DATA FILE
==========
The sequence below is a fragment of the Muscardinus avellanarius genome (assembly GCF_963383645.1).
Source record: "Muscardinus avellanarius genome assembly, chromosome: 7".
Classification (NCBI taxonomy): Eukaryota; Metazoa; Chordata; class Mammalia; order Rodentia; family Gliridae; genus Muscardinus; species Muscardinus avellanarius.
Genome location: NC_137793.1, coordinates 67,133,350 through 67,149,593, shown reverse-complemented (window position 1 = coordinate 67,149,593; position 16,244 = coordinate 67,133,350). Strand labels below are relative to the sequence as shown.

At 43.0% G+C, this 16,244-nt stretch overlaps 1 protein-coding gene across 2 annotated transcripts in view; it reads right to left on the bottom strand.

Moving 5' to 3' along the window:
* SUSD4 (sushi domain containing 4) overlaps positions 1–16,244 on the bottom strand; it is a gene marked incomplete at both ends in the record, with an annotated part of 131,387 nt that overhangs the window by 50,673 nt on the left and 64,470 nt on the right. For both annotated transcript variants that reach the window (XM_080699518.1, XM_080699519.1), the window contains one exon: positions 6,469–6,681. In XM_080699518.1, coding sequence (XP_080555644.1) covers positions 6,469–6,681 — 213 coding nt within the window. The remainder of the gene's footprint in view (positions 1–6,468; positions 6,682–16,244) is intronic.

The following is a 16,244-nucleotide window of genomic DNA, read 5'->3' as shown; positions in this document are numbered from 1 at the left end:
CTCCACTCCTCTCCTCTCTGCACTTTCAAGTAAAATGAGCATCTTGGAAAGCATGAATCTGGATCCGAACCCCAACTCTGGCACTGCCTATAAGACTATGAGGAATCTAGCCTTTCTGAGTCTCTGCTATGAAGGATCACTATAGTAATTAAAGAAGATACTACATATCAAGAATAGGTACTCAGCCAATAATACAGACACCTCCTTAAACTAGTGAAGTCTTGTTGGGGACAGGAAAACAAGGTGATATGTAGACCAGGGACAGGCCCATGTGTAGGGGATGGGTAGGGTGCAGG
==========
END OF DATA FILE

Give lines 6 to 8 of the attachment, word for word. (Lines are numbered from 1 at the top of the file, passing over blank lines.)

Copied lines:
Moving 5' to 3' along the window:
* SUSD4 (sushi domain containing 4) overlaps positions 1–16,244 on the bottom strand; it is a gene marked incomplete at both ends in the record, with an annotated part of 131,387 nt that overhangs the window by 50,673 nt on the left and 64,470 nt on the right. For both annotated transcript variants that reach the window (XM_080699518.1, XM_080699519.1), the window contains one exon: positions 6,469–6,681. In XM_080699518.1, coding sequence (XP_080555644.1) covers positions 6,469–6,681 — 213 coding nt within the window. The remainder of the gene's footprint in view (positions 1–6,468; positions 6,682–16,244) is intronic.

The following is a 16,244-nucleotide window of genomic DNA, read 5'->3' as shown; positions in this document are numbered from 1 at the left end: